The most common way for foreign nationals to avoid paying the estate tax is to set up a limited liability company (LLC) in New York State. Then, an off-shore company is established (for example, a British Virgin Island company, or “BVI”) to take sole ownership of the LLC. When the owner of the property dies, it is not the property that is passed on to their heirs, but shares in the BVI, which is a foreign corporation and therefore not subject to estate taxes.
Individuals pay capital gains taxes at a lower rate (20%) than corporate entities pay their federal taxes (40%). For a foreign citizen who might sell property in the United States, that means there are capital gains tax advantages to selling as an individual instead of as a BVI owning a domestic LLC (see above). That said, it is possible to avoid corporate tax rates by establishing a domestic LLC in which the foreign owner of property is the sole member. In this circumstance, the LLC is considered a “pass-through” entity, and taxes are charged not at the corporate rate of 40%, but at the individual rate of 20%.
The primary disadvantages of purchasing property as an individual are liability and a lack of privacy. Individuals are susceptible to law suits, whereas an LLC can protect the foreign assets of a foreign buyer from any liability. Additionally, individuals are required to register their basic information with the city and state of New York whenever they purchase property, and that information becomes public record.
The primary advantages of purchasing as a corporation or LLC are extra privacy for the foreign purchaser and extra liability protection (see above). There are two primary ways of purchasing property using an LLC, and each has its own advantage and disadvantage:
Countries routinely enter into tax treaties in order to determine how each nation’s citizens and businesses would be taxed by the other country. The United States has many of these treaties with other countries, and these treaties determine tax rates and exemptions from certain types of income. The details of these treaties vary widely. Some treaties will offer additional exemption for foreigners when it comes to estate tax, allowing them to exempt as much as $5.43 million. Other treaties don’t cover estate taxes at all, limiting a foreign property buyer’s estate tax exemption to $60,000.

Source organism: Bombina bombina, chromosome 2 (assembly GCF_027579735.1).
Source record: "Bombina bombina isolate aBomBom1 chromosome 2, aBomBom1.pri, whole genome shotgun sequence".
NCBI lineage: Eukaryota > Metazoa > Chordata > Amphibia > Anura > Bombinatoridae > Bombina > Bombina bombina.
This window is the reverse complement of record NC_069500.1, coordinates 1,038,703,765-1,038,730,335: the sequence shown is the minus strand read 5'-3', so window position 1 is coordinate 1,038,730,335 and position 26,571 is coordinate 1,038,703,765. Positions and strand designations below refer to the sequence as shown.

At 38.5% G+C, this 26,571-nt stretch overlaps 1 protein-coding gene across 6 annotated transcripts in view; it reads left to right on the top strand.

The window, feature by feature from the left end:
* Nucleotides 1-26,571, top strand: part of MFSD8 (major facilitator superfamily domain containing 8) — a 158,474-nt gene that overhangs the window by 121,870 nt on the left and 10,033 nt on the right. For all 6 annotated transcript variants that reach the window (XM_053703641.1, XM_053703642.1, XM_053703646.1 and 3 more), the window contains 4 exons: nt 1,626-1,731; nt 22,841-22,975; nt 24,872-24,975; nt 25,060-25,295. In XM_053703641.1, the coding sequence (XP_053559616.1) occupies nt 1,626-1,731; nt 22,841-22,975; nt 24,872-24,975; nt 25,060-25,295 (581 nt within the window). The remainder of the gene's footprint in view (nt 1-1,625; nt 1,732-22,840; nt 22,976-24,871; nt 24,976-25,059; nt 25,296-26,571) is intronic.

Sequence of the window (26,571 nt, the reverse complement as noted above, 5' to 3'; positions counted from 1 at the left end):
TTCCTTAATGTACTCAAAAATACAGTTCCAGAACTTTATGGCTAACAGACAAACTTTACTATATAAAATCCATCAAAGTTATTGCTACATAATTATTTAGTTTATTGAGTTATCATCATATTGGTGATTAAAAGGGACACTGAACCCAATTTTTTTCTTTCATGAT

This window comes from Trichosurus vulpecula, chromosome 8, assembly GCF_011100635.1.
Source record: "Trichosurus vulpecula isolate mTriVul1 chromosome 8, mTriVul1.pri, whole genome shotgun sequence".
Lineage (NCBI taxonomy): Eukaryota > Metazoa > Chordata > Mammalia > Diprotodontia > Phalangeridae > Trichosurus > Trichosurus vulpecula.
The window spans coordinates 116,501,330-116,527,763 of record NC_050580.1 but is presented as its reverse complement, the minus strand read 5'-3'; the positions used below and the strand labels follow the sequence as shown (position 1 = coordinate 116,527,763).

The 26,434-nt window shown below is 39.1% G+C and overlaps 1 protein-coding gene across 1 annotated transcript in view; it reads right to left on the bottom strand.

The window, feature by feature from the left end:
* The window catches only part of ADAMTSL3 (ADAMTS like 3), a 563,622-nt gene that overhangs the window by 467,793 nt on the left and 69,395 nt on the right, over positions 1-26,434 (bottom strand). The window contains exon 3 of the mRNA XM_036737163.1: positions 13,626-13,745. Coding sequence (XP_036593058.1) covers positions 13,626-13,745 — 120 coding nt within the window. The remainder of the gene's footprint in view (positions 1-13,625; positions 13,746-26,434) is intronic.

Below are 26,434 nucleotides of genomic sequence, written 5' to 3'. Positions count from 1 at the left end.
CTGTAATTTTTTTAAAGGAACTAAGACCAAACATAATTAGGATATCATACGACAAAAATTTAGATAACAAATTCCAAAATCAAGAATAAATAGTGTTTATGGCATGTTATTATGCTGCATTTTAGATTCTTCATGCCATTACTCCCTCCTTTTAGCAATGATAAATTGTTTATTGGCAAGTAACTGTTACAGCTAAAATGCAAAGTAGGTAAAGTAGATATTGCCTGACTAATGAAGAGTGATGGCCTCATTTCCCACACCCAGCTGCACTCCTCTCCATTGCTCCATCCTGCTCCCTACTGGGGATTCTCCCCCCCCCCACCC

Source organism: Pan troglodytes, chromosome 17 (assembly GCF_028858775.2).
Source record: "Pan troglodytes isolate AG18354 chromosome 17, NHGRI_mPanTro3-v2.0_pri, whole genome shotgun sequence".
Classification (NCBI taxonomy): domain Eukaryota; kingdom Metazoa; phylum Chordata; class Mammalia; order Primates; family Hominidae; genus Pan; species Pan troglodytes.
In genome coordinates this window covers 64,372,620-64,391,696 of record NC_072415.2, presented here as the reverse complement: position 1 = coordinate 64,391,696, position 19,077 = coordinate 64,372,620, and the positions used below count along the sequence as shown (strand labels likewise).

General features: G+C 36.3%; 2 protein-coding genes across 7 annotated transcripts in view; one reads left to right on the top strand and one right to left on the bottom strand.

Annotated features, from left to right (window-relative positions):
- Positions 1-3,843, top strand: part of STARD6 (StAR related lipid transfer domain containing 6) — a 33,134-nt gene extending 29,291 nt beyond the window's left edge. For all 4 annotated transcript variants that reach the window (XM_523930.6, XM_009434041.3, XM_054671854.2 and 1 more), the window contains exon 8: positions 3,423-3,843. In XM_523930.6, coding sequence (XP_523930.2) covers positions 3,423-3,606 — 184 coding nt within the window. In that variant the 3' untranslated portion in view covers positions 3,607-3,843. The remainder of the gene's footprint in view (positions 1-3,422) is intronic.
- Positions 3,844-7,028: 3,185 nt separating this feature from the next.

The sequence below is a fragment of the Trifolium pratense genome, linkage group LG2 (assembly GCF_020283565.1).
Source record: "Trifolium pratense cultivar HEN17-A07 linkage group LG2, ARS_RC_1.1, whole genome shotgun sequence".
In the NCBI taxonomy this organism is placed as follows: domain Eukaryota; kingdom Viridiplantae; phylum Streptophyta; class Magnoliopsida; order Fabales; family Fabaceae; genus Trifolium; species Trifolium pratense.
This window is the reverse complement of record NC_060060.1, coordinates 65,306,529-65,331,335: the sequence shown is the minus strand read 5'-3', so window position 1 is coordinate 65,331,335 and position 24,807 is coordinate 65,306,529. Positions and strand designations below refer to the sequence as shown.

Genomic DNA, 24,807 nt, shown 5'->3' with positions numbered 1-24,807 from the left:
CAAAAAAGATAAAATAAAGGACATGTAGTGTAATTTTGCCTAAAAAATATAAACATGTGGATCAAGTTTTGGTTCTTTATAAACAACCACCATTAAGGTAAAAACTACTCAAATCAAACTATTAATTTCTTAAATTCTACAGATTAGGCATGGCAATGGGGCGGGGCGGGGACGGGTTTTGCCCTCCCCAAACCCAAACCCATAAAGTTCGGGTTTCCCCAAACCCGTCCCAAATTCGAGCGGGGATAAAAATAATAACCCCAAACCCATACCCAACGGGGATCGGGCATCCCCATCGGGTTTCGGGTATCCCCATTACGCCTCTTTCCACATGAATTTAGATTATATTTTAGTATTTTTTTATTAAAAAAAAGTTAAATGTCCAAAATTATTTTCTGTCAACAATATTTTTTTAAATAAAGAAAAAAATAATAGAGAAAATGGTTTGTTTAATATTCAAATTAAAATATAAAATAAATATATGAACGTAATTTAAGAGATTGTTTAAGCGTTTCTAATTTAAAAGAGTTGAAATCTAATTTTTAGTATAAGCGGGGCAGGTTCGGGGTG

Visit the IRS website at the following link in order to see the details of your country’s treaty, if they have such a treaty with the United States. http://www.irs.gov/businesses/international/article/0,,id=96739,00.html
When an investor sells an investment property, that investor is able to defer all of their capital gains taxes if they choose to invest 100% of their net gain from the sale into the purchase of a new investment property in the United States. This is called a “1031 transaction,” and it’s something that a foreign buyer can use to avoid capital gains taxes as well as FIRPTA withholding (see above). Note that if a foreign seller chooses to utilize this exchange, they must identify their new investment property within 45 days of a sale, and must close on that property within 180 days.